I'd be interested in others' suggestions, but I'd suggest that about half your assets be outside the IRA/401k realm. Part of this will be home and so forth, but a good part needs to be readily convertible to cash. At least in our case, we've tried to set up our fixed expenses to match our IRA withdrawals, and keep our variable "fun" expenses to those funds available from our after tax savings/investments, which are available at our discretion.

Often uninformed, seldom undecided.

Twenty years from now you will be more disappointed by the things you didn't do than by the ones you did do. So throw off the bowlines. Sail away from the safe harbor. Catch the trade winds in your sails. Explore. Dream. Discover. Mark Twain
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Re: If they're young, I must be a baby...
Old 07-08-2003, 04:20 AM   #5
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Re: If they're young, I must be a baby...

I fugure if I had gotten the ER bug very early, I could have retired completely in my later 40s, even with 3 kids.
Alas, I was "livin' large' right until the idea took root.
On the other hand, I had a lot of fun in those days.
ER necessarily left my first wife
behind, but it saved my life. So, it was the right way to go even with all the trauma it left in my wake.
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Re: If they're young, I must be a baby...
Old 07-14-2003, 12:39 PM   #6
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Re: If they're young, I must be a baby...

Becky, congrats on starting so early! I started contributing 15% to my 401(k) when I was 21, but I didn't start learning how and why I should invest it until I was older, and only when I was 30 did I find REHP and start to realize the possibilities.

Hopefully you and your fiance have already discussed your money rules and your ER desires. I've never been married, but from reading what other ER's have said the spouse can greatly help or hinder the cause.
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Re: If they're young, I must be a baby...
Old 07-15-2003, 12:24 PM   #7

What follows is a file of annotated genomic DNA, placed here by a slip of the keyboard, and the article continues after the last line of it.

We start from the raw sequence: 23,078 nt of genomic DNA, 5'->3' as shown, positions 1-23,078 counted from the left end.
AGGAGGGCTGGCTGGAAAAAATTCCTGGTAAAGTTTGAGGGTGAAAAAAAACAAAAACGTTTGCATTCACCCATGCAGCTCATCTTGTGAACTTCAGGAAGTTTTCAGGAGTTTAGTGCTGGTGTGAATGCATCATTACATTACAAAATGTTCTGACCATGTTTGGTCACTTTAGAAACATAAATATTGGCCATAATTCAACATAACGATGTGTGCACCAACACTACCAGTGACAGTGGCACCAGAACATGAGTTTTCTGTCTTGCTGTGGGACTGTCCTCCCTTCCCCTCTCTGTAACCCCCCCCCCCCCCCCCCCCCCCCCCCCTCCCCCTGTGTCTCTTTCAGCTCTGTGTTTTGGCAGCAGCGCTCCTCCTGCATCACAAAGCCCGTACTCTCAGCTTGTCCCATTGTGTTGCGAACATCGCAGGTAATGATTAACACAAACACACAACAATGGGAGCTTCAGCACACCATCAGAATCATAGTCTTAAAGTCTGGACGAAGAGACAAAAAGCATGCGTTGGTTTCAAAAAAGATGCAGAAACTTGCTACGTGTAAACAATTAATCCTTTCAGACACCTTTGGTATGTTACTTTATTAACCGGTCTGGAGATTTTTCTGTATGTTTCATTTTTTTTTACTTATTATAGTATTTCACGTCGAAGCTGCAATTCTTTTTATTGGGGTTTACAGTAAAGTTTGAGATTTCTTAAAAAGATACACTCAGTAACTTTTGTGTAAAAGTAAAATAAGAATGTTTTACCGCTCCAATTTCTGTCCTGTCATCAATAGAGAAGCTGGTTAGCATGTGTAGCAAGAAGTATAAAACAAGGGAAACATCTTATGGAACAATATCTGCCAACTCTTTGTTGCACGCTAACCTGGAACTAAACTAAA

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Re: If they're young, I must be a baby...

Becky, I wish you the best, but to be honest with you I think that 10-11 year number is very optimistic. Not that it can’t be done, but I did the exact same thing 7 years ago, and I’m still thinking 10-11 years today. Unfortunately, there are many things along the way to derail those plans. In my case it was kids, a bear market, and I underestimated the amount that we would want to increase our standard of living over time.

I like tax-sheltered plans, but I would be very hesitant to contribute to a 529 plan in your situation. If you are serious about being retired in even 20 years then you will be counting on financial aid to get your future kids through college. It’s not clear how 529’s will be counted in the aid formulas that far down the road. If you are going to put the money in stocks, then they are largely tax-deferred anyway, and the capital gains are taxed favorably. Think about it this way, 25% tax on a 2% dividend rate is 0.5%. This is virtually the difference between a 0.6% expense ratio 529 plan, and a 0.2% expense ratio vanguard fund.

Still, keep up the good work, and, even if you don't retire at 35, you'll have a lot more financial security, and you may retire at 45 instead of the usual 65 (or maybe you'll pull it off, what do I know?). I wouldn't underestimate the value of financial security. Having a couple years salary in the bank helps a lot with any job troubles.